Data Mining: When collecting online information crosses ethical lines

data mining

Because of events like the National Security Administration being called into question for spying on American citizens, data mining has been at the forefront of the news in the past couple years. Just in case you haven’t figured out what data mining means in this digital age, it’s when corporations collect and huge amounts of data to predict patterns. Not surprisingly, this collection of data has raised many concerns.

As a marketer, I can see the advantages of data mining. The collection of consumer data can result in a better understanding of who your customers are and what they want. Any marketer that tells you they wouldn’t like to have more information about their consumers is either lying to you or not a very good marketer! Even as a consumer, I can see how data mining could be beneficial. Of course I want my shopping experiences and products to be tailored to me. I’m not likely even to notice a product or story if it’s unrelated to any of my interests.

The positives of data mining aside, I share many of the same concerns as my fellow consumers. Any data about me that is collected without my consent seems to violate my privacy. It’s one thing if I voluntarily take a survey or fill out a questionnaire about an organization…then I at least have some control over what information is being collected and who is receiving that information. It’s a whole different story if someone is collecting information about me unknowingly, and sharing what could be private information with others before I share it with them. For an example, check out this article about how Target knew a teen girl was pregnant before her father did.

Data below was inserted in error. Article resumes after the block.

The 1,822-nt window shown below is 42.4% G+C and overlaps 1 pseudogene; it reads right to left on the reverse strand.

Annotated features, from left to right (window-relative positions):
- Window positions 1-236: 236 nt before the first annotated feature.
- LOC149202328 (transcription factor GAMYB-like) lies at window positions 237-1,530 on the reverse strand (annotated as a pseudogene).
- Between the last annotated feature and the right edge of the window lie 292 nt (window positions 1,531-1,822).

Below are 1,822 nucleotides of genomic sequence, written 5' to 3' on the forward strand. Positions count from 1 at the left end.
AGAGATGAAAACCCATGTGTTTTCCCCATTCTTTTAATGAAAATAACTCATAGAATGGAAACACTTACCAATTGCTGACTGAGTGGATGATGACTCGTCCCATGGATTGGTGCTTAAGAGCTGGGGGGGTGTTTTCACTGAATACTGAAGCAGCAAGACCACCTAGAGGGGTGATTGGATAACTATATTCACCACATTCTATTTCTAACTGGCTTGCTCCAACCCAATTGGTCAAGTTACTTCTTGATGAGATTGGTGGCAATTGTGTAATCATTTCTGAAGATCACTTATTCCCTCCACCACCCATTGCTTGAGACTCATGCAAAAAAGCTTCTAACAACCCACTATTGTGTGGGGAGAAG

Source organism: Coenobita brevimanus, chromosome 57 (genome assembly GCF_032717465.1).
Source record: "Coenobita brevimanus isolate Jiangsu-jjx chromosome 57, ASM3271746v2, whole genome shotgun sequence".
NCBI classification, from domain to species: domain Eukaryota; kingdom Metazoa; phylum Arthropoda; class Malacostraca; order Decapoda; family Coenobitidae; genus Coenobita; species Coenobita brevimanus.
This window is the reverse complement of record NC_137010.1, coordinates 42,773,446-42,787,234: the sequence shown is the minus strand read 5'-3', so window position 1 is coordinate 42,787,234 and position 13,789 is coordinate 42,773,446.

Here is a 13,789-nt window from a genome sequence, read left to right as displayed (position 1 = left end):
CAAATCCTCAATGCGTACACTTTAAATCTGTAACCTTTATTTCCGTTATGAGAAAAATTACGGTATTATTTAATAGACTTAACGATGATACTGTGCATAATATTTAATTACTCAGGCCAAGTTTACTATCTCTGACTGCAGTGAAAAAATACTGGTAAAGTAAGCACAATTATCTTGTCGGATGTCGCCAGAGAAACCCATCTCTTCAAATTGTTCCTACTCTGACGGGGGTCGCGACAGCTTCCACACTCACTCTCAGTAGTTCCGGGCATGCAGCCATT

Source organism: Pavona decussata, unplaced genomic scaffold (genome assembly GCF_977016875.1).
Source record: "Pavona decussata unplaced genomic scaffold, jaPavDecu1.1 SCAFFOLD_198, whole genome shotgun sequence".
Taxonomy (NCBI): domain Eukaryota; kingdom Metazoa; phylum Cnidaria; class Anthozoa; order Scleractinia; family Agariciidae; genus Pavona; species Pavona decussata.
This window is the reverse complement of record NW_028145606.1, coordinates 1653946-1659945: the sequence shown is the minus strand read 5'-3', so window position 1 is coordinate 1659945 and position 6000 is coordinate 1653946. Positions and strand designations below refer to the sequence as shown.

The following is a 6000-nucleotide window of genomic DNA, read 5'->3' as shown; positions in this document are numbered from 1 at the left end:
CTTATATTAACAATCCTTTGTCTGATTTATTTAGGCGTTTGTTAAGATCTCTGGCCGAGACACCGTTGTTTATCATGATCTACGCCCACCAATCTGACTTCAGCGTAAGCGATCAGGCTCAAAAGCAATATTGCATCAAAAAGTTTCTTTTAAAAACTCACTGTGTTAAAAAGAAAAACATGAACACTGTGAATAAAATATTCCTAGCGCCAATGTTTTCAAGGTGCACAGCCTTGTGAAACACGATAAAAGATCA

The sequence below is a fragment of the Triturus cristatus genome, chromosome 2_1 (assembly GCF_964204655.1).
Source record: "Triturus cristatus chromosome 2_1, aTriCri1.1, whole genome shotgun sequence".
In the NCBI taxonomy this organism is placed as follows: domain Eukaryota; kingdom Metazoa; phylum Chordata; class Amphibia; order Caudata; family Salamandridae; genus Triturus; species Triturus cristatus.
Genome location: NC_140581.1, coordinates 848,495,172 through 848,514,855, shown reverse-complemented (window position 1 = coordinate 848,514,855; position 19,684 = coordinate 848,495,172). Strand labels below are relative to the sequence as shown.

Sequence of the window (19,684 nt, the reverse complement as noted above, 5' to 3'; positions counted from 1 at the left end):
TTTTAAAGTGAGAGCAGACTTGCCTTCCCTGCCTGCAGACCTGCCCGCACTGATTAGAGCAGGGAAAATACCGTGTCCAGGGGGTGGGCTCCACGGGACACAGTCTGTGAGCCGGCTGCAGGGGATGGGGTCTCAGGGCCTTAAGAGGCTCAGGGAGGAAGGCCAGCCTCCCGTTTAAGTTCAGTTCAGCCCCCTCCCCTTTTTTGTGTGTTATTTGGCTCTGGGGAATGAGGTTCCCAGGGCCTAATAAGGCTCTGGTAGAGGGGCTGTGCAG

As a marketing manager, I would be very transparent with consumers if and when I was data mining. I would be very upfront about the fact that we were collecting data in order to make a more tailored customer experience. I would let them know that their information would be secure and anonymous. Finally, I would allow consumers an opt-out option if they wished not to be tracked. Hopefully these steps would ensure that my customers felt secure when they were visiting my site.

Obviously organizations spying on citizens or tapping into their cell phones is a little more intense than any data collecting I would be doing. I’m sure some people will say that various organizations may be collecting this information for the public safety, and I’m really grateful for any information collected that has prevented the loss of life. That being said, I don’t think that ordinary people should be subjected to this clear violation of privacy.


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